It was after seeing Rob Cowen speak at the WildLines nature writing festival in Leeds that I was intrigued enough to pick up this book to find out more.
Common Ground is an interesting scrapbook of various narratives and observations garnered over a nine-month obsession with the nearby ‘edgeland’ – the common ground of the title – that borders Cowen’s home in Bilton, Harrogate, North Yorkshire.
The northern flavour was partly the reason why I’d picked up the title, and it was fascinating to see such a small setting provide the focus for the entire book. Even travelling weekly to Harrogate to visit grandparents in my childhood, the small corner of the north depicted here has been largely unknown to me.
Cowen mixes local history with zoology, environmental politics, character-driven half-fictions, folklore and plenty else besides. This patchwork narrative mingles allegorically with the burgeoning pregnancy of his wife and the paternal metamorphosis taking place within himself.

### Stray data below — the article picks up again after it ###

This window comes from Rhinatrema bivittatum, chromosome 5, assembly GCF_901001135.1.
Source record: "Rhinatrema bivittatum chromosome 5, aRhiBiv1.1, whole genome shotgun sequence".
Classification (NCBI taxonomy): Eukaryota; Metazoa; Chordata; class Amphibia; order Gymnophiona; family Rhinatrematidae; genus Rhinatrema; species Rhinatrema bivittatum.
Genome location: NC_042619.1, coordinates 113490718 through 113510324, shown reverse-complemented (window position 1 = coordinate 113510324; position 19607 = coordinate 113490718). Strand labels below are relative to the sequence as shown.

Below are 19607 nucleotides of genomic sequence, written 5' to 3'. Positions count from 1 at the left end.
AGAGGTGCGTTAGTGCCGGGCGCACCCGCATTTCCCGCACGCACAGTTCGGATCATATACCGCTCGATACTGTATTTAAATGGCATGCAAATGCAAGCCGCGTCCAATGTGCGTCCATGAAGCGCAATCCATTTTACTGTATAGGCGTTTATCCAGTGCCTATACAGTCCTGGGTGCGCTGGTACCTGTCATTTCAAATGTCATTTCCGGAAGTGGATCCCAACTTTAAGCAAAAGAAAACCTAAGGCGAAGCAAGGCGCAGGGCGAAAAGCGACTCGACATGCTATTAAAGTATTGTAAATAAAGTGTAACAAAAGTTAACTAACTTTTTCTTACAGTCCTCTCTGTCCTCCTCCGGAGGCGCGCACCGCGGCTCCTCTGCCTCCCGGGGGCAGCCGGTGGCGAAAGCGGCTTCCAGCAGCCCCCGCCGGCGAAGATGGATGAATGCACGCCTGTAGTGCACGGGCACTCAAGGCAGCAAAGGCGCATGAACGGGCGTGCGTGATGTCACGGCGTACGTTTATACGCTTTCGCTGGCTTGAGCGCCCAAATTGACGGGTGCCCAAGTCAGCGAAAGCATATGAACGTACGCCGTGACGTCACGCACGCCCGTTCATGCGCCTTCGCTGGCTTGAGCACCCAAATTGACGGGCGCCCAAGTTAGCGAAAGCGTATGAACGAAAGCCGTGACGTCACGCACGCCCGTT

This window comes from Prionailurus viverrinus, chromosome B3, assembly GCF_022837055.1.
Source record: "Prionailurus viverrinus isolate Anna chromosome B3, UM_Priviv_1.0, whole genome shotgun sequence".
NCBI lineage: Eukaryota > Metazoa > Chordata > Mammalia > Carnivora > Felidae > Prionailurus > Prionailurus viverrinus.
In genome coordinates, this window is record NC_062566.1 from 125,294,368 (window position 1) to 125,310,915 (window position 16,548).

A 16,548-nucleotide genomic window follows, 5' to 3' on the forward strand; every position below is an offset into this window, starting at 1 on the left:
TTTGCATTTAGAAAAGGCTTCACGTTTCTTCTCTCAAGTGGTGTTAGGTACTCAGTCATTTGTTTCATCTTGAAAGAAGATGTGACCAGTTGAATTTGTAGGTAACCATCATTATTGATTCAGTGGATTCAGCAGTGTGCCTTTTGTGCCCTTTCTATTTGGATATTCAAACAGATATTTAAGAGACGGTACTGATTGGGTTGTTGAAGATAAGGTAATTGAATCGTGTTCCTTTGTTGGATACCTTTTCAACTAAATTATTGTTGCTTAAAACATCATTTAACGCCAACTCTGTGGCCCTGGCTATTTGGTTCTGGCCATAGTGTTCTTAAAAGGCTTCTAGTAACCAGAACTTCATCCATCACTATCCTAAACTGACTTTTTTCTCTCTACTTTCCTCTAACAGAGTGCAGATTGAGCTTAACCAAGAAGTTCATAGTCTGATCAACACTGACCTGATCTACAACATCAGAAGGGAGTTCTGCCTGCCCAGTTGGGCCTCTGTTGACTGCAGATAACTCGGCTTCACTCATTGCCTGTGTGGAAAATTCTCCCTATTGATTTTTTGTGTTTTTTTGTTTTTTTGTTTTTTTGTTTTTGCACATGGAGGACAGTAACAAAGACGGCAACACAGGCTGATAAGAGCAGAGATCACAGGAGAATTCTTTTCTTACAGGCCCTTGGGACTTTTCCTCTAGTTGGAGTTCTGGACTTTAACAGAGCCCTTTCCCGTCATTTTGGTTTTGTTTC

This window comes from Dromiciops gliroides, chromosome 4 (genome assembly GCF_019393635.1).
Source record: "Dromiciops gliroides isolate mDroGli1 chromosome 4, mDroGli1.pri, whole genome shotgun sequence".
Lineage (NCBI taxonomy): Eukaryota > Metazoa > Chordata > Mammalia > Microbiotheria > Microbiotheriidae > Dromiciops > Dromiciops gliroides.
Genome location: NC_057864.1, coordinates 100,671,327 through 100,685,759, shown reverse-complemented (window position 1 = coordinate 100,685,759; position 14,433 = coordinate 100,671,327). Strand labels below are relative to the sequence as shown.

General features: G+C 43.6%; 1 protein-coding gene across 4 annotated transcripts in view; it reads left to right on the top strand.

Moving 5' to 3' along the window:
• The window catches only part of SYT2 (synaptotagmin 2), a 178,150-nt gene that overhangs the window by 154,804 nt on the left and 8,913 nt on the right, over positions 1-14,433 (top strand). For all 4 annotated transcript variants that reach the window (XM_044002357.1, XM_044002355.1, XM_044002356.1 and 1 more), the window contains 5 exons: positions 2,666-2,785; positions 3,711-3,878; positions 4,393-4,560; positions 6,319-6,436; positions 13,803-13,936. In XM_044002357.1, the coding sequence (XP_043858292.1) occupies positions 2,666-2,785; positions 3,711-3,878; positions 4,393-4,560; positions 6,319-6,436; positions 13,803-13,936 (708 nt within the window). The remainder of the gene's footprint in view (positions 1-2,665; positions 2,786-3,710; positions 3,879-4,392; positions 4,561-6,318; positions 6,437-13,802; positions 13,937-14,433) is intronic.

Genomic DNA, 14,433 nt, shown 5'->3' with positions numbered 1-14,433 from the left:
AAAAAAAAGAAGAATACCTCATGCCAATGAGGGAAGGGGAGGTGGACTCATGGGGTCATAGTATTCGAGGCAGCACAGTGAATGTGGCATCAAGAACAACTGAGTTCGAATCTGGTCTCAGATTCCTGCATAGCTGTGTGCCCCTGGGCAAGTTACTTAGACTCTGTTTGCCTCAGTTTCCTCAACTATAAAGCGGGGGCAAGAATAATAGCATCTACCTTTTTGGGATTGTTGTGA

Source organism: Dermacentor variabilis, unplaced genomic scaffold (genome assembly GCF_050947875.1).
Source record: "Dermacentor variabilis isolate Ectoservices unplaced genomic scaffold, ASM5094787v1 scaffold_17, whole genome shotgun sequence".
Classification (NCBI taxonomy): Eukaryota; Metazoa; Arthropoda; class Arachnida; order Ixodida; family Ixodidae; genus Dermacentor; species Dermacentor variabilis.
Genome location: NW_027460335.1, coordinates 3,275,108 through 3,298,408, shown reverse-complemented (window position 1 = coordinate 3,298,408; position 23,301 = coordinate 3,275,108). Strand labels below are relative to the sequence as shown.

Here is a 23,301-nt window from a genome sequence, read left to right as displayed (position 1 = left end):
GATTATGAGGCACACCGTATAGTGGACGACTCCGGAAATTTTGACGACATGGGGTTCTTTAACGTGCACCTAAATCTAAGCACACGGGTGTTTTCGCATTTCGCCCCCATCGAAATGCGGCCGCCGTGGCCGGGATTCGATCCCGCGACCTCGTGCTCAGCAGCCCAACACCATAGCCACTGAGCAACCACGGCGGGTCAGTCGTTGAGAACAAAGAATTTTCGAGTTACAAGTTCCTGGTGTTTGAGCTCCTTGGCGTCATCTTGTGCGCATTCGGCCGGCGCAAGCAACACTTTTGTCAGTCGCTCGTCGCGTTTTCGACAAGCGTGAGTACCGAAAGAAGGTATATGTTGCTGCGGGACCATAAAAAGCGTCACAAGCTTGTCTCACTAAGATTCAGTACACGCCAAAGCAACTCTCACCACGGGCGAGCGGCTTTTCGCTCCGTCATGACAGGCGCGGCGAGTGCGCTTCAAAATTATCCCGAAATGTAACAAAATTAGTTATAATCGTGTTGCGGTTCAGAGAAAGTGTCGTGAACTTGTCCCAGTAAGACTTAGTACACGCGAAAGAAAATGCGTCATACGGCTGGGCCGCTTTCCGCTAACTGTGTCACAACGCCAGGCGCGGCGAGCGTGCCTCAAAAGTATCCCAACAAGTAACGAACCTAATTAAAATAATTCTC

Cowen possesses a skilful turn of phrase that evokes the childlike wonder he takes with him during his forays into the edgeland. I really enjoyed reading the section on swifts especially, and I learned a few things about the old Forest of Knaresborough that I hadn’t known before. The interwoven – if sometimes uneven – structure helps maintain interest throughout.
Not a straight-up piece of nature writing by any means, Common Ground is a compelling record of one man’s hyper-local obsession and a sustained reflection on the inter-relatedness of things.